Hard Interests, Soft Illusions: Southeast Asia and American Power

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By Natasha Hamilton-Hart

In Hard Interests, Soft Illusions, Natasha Hamilton-Hart explores the belief held by foreign policy elites in much of Southeast Asia - Indonesia, Malaysia, the Philippines, Thailand, Singapore, and Vietnam - that the United States is a relatively benign power. She argues that this belief is an important factor underpinning U.S. preeminence in the region, because beliefs inform specific foreign policy decisions and form the basis for broad orientations of alignment, opposition, or nonalignment. Such foundational beliefs, however, do not simply reflect objective facts and reasoning processes. Hamilton-Hart argues that they are driven by both interests - in this case the political and economic interests of ruling groups in Southeast Asia - and illusions.

Hamilton-Hart shows how the information landscape and standards of professional expertise within the foreign policy communities of Southeast Asia shape beliefs about the United States. These opinions frequently rest on deeply biased understandings of national history that dominate perceptions of the past and underlie strategic assessments of the present and future. Members of the foreign policy community rarely engage in probabilistic reasoning or effortful knowledge-testing strategies. This does not mean, she emphasizes, that the beliefs are insincere or merely instrumental rationalizations. Rather, cognitive and affective biases in the ways humans access and use information mean that interests influence beliefs; how they do so depends on available information, the social organization and practices of a professional sphere, and prevailing standards for generating knowledge.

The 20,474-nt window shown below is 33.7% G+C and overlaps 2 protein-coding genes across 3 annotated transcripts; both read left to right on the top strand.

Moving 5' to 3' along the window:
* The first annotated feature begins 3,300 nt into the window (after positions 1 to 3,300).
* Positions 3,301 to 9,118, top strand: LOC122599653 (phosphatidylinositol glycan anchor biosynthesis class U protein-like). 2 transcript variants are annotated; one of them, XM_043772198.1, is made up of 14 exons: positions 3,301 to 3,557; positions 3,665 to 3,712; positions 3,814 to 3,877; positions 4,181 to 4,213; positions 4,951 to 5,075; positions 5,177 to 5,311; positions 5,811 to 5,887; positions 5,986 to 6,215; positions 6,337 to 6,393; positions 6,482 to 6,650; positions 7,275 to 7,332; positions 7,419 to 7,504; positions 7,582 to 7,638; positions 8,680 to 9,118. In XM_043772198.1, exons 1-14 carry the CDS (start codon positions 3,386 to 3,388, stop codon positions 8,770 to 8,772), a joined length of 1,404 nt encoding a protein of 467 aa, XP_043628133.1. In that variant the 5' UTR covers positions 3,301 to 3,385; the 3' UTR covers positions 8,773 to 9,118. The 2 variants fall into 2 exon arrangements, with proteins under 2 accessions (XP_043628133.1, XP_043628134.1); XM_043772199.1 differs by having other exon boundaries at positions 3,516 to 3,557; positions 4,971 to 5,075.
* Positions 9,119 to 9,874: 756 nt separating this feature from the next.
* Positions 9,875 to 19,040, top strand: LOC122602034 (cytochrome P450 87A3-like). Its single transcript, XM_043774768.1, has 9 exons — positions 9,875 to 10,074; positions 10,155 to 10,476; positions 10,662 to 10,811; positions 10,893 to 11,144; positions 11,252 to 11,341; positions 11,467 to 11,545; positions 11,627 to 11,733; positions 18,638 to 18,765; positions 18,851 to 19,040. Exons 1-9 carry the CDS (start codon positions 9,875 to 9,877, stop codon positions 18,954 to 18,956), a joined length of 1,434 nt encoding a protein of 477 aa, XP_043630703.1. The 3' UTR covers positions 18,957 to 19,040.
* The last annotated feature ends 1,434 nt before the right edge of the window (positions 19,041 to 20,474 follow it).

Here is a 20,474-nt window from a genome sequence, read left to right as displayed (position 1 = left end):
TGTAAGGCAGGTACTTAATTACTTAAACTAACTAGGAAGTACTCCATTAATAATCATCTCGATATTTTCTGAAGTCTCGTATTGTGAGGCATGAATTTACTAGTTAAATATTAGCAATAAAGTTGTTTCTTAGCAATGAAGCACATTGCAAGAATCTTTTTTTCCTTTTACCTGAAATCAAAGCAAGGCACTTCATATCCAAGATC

"It is a good example of a tightly focused monograph and a sustained effort to explain elite political perceptions of the United States in the six nation-states of Southeast Asia selected for discussion by the author." - Mark Berger

"Hard Interests is a provocative and refreshing read, asking a big, important question that is curiously absent from the regional security literature." - David Capie

"The book adds significantly to the knowledge and research of students of international relations and area studies of Southeast Asia. It is scholarly in presentation and well organized as it moves the reader through the development of its thesis." - Arthur W. Hutchins

Natasha HAMILTON-HART is Associate Professor in the Department of Management and International Business at the University of Auckland, New Zealand.

Publication Year: 2012
256 pages, 229mm x 153mm
ISBN: 978-9971-69-667-2, Paperback

NUS Press